Created By Annie Jennings PR, National Publicist  
Like JenningsWire On Facebook

Teen Dating Violence: How NOT To Be A Victim

February is Teen Dating Violence Awareness Month.

Many of you remember the tragic death of University of Virginia Lacrosse Player Yeardley Love who was murdered by her boyfriend a few years ago. Her  family founded joinonelove.org in her honor, a non-profit dedicated to ending relationship violence through education and technology. I dedicated my book to Yeardley Love and four other young women in college who tragically lost their lives to uneccessary violence.

Domestic Violence is an epidemic in this country.

Thankfully, the laws are starting to get really tough on the offenders. As women, we need to take responsibility, as well.  Learning to recognize abusive behavior before you get in a situation that you can’t get out of is a great place to start.  Our country is a world leader in cutting-edge programs, shelters and organizations for women who are victims of domestic violence.  But in order to get help, you need to understand the definition of Domestic Violence and how to recognize signs or behavior so you do not become a victim.

One of the best educational organizations in the area of domestic abuse is the National Coalition Against Domestic Violence. They have defined what battering is and the different forms it takes.

Hey Batterer, Batterer.

Battering is a way for a person to establish power or control over another person through fear and intimidation.  This can include the threat or use of violence. The batterer (or abuser) believes that he is entitled to control another.  Assault, battering and domestic violence all are crimes.

Domestic abuse can take many forms.  It may include emotional abuse, economic abuse, sexual abuse; using children, threats, intimidation and power.  Women are the most common victims of this violence, but elder and children abuse also is prevalent.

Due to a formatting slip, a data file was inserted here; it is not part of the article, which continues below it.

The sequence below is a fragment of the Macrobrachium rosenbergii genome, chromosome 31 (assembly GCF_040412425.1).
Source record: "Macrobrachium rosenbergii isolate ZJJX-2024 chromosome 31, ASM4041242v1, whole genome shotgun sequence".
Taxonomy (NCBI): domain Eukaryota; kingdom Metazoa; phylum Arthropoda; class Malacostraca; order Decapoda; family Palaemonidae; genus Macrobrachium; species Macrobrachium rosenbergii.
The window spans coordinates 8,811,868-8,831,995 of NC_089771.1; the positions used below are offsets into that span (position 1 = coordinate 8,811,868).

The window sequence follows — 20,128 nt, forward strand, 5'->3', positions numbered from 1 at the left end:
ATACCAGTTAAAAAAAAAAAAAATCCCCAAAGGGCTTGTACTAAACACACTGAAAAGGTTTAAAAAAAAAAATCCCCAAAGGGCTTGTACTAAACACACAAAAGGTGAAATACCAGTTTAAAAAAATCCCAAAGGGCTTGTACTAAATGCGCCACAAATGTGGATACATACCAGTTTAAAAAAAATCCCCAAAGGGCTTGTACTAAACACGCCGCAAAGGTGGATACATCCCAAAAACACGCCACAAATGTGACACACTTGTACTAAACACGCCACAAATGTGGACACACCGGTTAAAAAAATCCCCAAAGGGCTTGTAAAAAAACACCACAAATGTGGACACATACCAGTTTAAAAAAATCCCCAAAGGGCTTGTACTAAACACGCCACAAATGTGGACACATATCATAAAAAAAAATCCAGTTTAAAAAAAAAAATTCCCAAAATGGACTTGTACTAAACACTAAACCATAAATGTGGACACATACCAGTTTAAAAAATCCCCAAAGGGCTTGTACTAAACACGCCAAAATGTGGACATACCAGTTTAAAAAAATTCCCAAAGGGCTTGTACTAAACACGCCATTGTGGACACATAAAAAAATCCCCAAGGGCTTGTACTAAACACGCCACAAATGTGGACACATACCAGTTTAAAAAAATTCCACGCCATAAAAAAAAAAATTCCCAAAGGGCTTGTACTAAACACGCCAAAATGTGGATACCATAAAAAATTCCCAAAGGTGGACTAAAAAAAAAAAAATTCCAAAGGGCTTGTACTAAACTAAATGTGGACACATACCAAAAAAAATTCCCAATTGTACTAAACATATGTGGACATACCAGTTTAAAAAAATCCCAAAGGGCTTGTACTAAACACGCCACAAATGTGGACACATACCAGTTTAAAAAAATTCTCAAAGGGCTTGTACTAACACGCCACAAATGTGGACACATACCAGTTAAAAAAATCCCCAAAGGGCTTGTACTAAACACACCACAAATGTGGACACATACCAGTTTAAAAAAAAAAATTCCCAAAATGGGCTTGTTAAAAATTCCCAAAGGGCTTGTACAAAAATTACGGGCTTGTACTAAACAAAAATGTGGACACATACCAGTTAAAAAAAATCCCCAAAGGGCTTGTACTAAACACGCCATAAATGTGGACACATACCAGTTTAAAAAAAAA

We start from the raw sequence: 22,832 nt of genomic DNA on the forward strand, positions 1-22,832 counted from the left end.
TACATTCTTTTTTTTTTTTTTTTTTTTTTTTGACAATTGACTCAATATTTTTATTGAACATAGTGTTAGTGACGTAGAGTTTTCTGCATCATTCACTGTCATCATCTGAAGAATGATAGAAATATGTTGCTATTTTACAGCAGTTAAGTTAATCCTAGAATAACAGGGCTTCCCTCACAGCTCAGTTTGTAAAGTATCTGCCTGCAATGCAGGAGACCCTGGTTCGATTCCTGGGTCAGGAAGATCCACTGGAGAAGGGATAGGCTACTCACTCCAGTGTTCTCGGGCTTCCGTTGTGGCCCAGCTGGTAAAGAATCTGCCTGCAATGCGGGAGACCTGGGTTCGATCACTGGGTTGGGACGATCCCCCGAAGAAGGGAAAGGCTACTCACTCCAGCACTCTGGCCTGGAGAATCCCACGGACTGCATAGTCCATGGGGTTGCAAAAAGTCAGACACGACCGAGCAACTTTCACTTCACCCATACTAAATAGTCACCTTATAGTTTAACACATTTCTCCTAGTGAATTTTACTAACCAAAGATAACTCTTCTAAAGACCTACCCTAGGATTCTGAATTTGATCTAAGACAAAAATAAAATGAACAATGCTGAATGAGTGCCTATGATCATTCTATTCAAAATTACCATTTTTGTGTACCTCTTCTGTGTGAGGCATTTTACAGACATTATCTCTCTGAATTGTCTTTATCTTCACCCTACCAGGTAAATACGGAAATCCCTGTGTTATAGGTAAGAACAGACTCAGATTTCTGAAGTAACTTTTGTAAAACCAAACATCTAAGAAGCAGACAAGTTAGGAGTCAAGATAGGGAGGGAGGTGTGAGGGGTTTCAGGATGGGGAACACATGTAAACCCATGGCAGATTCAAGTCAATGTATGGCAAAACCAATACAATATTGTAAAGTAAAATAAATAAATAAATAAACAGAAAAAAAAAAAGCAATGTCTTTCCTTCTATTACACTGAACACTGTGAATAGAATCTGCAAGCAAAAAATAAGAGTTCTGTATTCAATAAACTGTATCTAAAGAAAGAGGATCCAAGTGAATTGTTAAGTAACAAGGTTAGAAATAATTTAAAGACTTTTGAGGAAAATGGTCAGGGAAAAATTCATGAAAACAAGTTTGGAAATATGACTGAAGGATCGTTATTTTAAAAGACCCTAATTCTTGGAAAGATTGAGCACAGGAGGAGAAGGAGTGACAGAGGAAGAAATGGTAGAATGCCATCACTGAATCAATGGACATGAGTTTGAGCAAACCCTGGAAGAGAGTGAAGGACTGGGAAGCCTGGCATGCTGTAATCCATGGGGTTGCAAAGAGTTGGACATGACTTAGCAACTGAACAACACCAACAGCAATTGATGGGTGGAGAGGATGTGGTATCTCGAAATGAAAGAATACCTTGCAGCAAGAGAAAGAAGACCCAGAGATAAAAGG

Physical BatteringThe abuser’s physical attacks or aggressive behavior can range from bruising to murder.  It often begins with what is excused as trivial contacts which escalate into more frequent and serious attacks.

Sexual Abuse—Physical attack by the abuser often is accompanied by, or culminates in sexual violence wherein the woman is forced to have sexual intercourse with her abuser or take part in unwanted sexual activity.

Psychological BatteringThe abuser’s psychological or mental violence can include constant verbal abuse, harassment, excessive possessiveness, isolating the woman from friends and family, deprivation of physical and economic resources and destruction of personal property.

The most important thing to remember about battering is that it escalates.  It often starts with behavior like name calling, violence in the victim’s presence (like punching a fist through a wall in anger) and/or damaging objects or pets. It may escalate to restraining, pushing, slapping, and/or pinching.  The batterer also might throw in a little punching, kicking, biting or tripping. Sexual assault and throwing the victim around might come into play, as well. Finally, the behavior may become life-threatening: choking, breaking bones or using weapons.

According to the American Medical Association, Between two and four million women every year are battered by their spouse or partner.

Red Flags

Signs often occur before actual abuse and can serve as red flags, or warnings before actual abuse starts.